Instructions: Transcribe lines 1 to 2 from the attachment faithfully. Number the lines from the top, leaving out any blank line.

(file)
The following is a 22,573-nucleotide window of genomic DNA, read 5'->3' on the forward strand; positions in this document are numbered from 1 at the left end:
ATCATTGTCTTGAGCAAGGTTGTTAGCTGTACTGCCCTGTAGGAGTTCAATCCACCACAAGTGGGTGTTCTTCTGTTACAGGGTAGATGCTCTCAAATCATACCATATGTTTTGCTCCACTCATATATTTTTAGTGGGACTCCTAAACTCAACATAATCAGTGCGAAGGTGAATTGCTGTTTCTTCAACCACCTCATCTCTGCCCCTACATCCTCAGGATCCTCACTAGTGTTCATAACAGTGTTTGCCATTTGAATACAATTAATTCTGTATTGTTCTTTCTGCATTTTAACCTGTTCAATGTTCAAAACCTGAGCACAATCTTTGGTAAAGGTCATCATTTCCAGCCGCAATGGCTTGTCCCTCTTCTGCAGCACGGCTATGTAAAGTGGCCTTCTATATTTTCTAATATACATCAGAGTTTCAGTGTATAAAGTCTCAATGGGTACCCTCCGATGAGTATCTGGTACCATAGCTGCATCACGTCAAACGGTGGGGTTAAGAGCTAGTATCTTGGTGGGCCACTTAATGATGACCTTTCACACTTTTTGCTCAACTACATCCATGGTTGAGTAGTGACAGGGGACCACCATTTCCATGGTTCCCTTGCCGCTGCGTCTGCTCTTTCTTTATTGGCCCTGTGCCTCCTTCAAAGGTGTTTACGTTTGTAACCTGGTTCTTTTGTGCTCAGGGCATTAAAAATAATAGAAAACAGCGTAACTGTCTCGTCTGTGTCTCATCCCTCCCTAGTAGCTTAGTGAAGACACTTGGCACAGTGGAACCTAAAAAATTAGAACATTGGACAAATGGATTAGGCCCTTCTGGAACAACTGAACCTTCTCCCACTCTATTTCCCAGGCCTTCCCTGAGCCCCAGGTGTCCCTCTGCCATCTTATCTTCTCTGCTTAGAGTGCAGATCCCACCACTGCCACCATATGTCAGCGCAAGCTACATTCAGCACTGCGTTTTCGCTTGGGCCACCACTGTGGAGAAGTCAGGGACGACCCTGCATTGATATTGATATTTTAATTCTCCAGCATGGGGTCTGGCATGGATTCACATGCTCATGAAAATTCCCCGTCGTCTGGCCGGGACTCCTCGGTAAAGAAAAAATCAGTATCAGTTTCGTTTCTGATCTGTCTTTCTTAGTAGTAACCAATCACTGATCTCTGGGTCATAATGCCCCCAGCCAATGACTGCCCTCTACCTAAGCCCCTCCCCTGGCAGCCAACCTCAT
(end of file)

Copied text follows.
The following is a 22,573-nucleotide window of genomic DNA, read 5'->3' on the forward strand; positions in this document are numbered from 1 at the left end:
ATCATTGTCTTGAGCAAGGTTGTTAGCTGTACTGCCCTGTAGGAGTTCAATCCACCACAAGTGGGTGTTCTTCTGTTACAGGGTAGATGCTCTCAAATCATACCATATGTTTTGCTCCACTCATATATTTTTAGTGGGACTCCTAAACTCAACATAATCAGTGCGAAGGTGAATTGCTGTTTCTTCAACCACCTCATCTCTGCCCCTACATCCTCAGGATCCTCACTAGTGTTCATAACAGTGTTTGCCATTTGAATACAATTAATTCTGTATTGTTCTTTCTGCATTTTAACCTGTTCAATGTTCAAAACCTGAGCACAATCTTTGGTAAAGGTCATCATTTCCAGCCGCAATGGCTTGTCCCTCTTCTGCAGCACGGCTATGTAAAGTGGCCTTCTATATTTTCTAATATACATCAGAGTTTCAGTGTATAAAGTCTCAATGGGTACCCTCCGATGAGTATCTGGTACCATAGCTGCATCACGTCAAACGGTGGGGTTAAGAGCTAGTATCTTGGTGGGCCACTTAATGATGACCTTTCACACTTTTTGCTCAACTACATCCATGGTTGAGTAGTGACAGGGGACCACCATTTCCATGGTTCCCTTGCCGCTGCGTCTGCTCTTTCTTTATTGGCCCTGTGCCTCCTTCAAAGGTGTTTACGTTTGTAACCTGGTTCTTTTGTGCTCAGGGCATTAAAAATAATAGAAAACAGCGTAACTGTCTCGTCTGTGTCTCATCCCTCCCTAGTAGCTTAGTGAAGACACTTGGCACAGTGGAACCTAAAAAATTAGAACATTGGACAAATGGATTAGGCCCTTCTGGAACAACTGAACCTTCTCCCACTCTATTTCCCAGGCCTTCCCTGAGCCCCAGGTGTCCCTCTGCCATCTTATCTTCTCTGCTTAGAGTGCAGATCCCACCACTGCCACCATATGTCAGCGCAAGCTACATTCAGCACTGCGTTTTCGCTTGGGCCACCACTGTGGAGAAGTCAGGGACGACCCTGCATTGATATTGATATTTTAATTCTCCAGCATGGGGTCTGGCATGGATTCACATGCTCATGAAAATTCCCCGTCGTCTGGCCGGGACTCCTCGGTAAAGAAAAAATCAGTATCAGTTTCGTTTCTGATCTGTCTTTCTTAGTAGTAACCAATCACTGATCTCTGGGTCATAATGCCCCCAGCCAATGACTGCCCTCTACCTAAGCCCCTCCCCTGGCAGCCAACCTCAT